Aryn and I spent the weekend in Durham, NH at the Post Landfill Action Network’s Students for Zero Waste Conference. While we were there we met and bonded with other waste nerds like ourselves. Although we were there to host a workshop on “Students Starting Up” we learned more about the broad variety of concepts that are encompassed in the zero waste movement than we could have brought ourselves. It was truly a remarkable experience—and something I’d definitely recommend folks looking to learn more about campus zero-waste efforts go to next year. CHEERS to PLAN— we’re looking forward to #SZW2017 in Philadelphia!
For the past two years that I’ve attended the Students for Zero Waste Conference I have admired PLAN for their ability to successfully execute a conference that 1) doesn’t lose touch of radical roots in collective liberation theory and 2) broadly addresses so many different topics in zero waste that it inspires new action. I’ve left the conference, twice now, with a sensation of community and understanding in the fight against an “intentionally linear economic structure” that has emboldened me to pursue my work with greater fervor. And that’s special. I rarely get to talk to so many people that just “get” where I’m coming from in the work that I do.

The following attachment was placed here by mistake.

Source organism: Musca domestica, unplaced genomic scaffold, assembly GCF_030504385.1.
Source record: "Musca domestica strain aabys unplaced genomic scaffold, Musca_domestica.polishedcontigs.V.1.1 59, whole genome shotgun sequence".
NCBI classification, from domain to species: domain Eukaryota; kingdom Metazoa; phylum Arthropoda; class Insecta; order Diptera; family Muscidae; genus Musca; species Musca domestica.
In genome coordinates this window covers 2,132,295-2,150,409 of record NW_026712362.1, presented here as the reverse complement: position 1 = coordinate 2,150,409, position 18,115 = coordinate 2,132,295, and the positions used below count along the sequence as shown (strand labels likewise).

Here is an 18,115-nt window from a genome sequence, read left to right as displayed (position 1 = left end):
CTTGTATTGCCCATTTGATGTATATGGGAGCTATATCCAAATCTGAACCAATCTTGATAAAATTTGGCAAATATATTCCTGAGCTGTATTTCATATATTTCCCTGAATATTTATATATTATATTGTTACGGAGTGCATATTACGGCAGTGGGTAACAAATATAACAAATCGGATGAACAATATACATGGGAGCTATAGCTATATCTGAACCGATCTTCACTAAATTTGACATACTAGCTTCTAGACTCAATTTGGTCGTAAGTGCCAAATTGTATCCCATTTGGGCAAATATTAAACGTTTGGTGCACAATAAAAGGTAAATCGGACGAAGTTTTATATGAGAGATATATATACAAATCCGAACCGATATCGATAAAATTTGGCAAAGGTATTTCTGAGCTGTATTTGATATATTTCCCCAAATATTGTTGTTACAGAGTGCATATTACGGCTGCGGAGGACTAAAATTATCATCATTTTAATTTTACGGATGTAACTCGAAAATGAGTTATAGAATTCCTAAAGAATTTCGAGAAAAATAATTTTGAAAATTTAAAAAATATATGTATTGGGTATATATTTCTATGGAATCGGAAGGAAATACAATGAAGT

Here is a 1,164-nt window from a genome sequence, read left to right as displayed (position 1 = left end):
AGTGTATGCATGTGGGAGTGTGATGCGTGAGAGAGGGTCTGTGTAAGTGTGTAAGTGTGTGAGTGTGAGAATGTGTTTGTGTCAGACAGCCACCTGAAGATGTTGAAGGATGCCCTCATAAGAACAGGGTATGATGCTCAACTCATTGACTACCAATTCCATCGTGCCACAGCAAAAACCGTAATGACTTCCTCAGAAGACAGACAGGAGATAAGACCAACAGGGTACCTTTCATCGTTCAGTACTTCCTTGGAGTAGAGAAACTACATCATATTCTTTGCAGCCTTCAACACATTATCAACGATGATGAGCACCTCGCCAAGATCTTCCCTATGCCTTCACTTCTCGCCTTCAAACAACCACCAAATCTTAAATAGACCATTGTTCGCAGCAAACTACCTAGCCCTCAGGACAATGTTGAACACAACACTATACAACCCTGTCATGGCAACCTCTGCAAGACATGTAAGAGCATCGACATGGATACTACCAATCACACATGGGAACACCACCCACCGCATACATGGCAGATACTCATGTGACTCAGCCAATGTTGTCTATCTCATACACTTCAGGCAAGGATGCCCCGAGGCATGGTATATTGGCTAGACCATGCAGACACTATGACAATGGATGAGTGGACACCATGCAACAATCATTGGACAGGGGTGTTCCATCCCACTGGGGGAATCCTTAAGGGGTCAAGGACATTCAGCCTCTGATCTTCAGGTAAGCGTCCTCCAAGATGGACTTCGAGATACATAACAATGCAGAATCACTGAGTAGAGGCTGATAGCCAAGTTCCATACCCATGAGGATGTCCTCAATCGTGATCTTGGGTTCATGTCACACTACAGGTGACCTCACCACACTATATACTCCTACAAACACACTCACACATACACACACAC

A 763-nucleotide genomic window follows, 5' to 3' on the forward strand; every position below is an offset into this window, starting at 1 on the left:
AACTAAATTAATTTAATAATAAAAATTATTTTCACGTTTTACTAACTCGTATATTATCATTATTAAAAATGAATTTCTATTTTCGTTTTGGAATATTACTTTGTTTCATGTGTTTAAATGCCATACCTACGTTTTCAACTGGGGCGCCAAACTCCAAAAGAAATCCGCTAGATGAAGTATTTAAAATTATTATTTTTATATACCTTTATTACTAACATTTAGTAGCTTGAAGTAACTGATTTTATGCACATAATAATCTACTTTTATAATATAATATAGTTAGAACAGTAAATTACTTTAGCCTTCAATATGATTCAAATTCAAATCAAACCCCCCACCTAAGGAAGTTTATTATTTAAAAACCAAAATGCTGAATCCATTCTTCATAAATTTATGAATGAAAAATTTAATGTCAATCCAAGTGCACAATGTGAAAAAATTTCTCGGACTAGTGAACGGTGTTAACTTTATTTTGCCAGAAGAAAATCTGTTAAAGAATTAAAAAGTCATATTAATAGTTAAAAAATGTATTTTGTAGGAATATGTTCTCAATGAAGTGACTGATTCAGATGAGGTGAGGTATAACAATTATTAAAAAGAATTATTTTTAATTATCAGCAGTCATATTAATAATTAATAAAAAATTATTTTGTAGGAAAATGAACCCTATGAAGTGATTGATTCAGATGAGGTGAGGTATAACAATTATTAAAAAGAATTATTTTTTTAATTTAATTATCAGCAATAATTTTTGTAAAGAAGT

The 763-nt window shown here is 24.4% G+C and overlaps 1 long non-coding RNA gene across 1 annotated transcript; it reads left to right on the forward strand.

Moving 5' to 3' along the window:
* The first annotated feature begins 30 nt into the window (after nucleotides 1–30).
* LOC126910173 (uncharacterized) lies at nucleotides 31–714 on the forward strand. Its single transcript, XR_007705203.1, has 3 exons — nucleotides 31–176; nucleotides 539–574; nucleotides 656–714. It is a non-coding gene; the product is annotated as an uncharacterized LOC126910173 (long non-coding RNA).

Day to day, it’s often hard for me to talk to friends about zero-waste work because they get stuck on the superficial assumption that recycling is simply “good,” and that by extension, I’m changing the world somehow. Sure, recycling is generally considered a positive practice, but we should really stop there with the generality. Although I don’t mind being a resource for friends who just want to know whether or not their pizza box is recyclable-- honestly, I’m glad they’re asking— I rarely ever get asked the “why” questions that pulled me into the work in the first place. PLAN has always been able to capture that at their conference for me and I have really appreciated being able to dive into that space with like-minded friends.
PLAN understands that the work we do, digging through garbage, making a tireless effort to reduce the amount of resources that are needlessly destroyed, burned or buried—is an effort to restructure the linear flow of our material economy; that it is a challenge to business as usual, to capitalism itself; and that it’s a recognition of how harmful this philosophical concept of disposal has been to historically marginalized communities around the world.
Especially now, in the wake of our recent presidential election, I want to thank PLAN—again—for creating the space where I can feel that constructive and positive energy. It’s hard not to realize, when geeking out with a fellow conference-goer about the way we input our waste audit data into a spreadsheet, just how special a community was temporarily brought together for a weekend in New Hampshire.